Man I really appreciate this post. This is the kind of stuff that puts my brain in overdrive and excites me.
A lot of what you say resonates with me, for sure. I've framed "playing down" as "out-goalieing myself" or "thinking myself out of the game." I think we get conditioned to a certain level of play that includes speed, skill, predictability, anticipation, body mechanics, muscle memory, etc. So when we "play down" it's like our brains and our bodies are ill-equipped to deal with the specific set of information available to us because we are conditioned otherwise.
How often do goalies play down thinking shutout and then get rocked for a high number of goals? I'd say it's very common. One piece of this you did not touch on, as you focused more on the other team and not our own, is that at higher levels our team is "filtering" out a lot more stuff than is the case at lower levels. Higher levels of play in front of us on our own team means the while the shots coming our way might be faster or harder and more difficult to handle, the types of scenarios from which they develop are arguable more narrow than they are at lower levels; there is a certain formulaic set of patterns, if you will, at higher level that we'll see as goalies that are not there at lower levels, in other words lower levels are more random and erratic and chaotic so as goalies getting dialed in to that when "playing down" is very difficult.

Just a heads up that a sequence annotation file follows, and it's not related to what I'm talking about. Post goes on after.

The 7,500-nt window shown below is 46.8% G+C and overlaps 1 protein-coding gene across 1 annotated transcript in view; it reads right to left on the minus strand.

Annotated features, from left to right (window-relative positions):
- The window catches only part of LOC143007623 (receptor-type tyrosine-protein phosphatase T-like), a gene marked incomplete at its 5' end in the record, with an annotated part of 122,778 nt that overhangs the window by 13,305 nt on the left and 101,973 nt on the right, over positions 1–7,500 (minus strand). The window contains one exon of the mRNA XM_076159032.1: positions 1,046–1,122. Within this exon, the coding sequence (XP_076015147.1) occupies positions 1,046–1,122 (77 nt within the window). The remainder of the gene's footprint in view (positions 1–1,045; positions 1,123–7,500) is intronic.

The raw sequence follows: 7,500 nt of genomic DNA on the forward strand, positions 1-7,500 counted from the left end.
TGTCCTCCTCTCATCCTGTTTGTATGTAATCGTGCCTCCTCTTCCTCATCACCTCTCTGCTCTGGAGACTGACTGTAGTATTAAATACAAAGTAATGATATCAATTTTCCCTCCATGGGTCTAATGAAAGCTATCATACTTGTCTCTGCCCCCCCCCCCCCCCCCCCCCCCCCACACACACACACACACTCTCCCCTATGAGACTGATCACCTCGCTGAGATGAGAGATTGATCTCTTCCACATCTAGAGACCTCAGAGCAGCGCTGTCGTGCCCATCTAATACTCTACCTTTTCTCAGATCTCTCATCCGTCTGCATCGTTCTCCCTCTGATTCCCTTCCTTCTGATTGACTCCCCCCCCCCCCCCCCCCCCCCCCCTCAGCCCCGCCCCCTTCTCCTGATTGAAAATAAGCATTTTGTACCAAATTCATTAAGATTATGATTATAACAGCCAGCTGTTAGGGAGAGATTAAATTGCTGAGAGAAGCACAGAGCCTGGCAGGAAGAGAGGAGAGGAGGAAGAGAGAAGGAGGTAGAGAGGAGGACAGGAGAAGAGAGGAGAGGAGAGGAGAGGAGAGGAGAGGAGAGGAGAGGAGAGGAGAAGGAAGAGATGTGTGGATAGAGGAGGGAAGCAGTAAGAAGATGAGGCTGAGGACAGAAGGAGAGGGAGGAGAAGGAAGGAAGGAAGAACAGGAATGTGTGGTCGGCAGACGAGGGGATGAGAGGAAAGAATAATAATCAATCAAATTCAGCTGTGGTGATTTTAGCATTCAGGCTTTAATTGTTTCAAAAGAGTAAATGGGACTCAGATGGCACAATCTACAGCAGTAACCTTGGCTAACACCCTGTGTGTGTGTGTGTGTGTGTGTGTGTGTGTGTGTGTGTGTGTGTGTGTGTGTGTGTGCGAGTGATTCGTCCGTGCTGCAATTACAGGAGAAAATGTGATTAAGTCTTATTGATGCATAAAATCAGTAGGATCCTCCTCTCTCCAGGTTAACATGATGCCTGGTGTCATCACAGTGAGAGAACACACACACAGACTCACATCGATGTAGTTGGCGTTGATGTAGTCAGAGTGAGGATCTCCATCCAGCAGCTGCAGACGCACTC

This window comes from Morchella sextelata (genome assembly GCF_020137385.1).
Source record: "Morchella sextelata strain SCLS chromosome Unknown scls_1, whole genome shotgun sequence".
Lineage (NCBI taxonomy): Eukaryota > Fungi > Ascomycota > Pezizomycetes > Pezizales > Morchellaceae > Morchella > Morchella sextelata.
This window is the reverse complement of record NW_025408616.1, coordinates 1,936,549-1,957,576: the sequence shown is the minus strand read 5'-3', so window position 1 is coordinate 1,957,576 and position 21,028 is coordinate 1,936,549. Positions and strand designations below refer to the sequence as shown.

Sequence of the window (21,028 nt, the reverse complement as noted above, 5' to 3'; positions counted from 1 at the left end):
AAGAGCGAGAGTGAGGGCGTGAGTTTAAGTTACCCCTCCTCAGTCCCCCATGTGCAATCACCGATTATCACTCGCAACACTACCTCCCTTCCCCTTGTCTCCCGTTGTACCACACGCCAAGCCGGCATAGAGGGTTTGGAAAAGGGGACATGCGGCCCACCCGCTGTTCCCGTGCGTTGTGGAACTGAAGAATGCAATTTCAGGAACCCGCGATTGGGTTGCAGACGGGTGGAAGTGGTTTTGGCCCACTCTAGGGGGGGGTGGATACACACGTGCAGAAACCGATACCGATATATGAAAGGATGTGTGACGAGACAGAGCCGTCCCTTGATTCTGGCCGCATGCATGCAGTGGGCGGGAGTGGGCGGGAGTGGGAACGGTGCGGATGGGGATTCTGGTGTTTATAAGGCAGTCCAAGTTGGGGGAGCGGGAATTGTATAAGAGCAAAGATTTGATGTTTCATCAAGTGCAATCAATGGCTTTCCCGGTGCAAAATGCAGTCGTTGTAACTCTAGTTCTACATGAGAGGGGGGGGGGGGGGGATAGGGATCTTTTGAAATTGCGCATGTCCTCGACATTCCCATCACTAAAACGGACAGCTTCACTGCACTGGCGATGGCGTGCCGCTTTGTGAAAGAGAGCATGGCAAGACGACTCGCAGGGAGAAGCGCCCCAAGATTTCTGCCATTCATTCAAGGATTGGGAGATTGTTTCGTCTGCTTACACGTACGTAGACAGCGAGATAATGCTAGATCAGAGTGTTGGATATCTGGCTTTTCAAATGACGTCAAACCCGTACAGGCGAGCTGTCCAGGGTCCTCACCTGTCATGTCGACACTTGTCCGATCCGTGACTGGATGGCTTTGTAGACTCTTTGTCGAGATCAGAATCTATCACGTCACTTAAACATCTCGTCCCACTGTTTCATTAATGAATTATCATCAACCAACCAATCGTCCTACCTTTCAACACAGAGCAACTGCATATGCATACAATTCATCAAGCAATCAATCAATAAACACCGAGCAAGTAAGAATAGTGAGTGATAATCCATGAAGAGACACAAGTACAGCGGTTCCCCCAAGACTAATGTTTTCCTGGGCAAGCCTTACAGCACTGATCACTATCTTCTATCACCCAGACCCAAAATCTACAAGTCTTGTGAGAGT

I think about this stuff A LOT as I'm on 2 teams currently at different levels and I am far more effective and successful on my higher team. I told a lower level teammate recently that "I have no doubts I am a good goalie and I have trust in my ability, I just can't quite figure out how to be an effective goalie for this team quite yet." I think that sums it up nicely.
Thanks for posting this Chenner.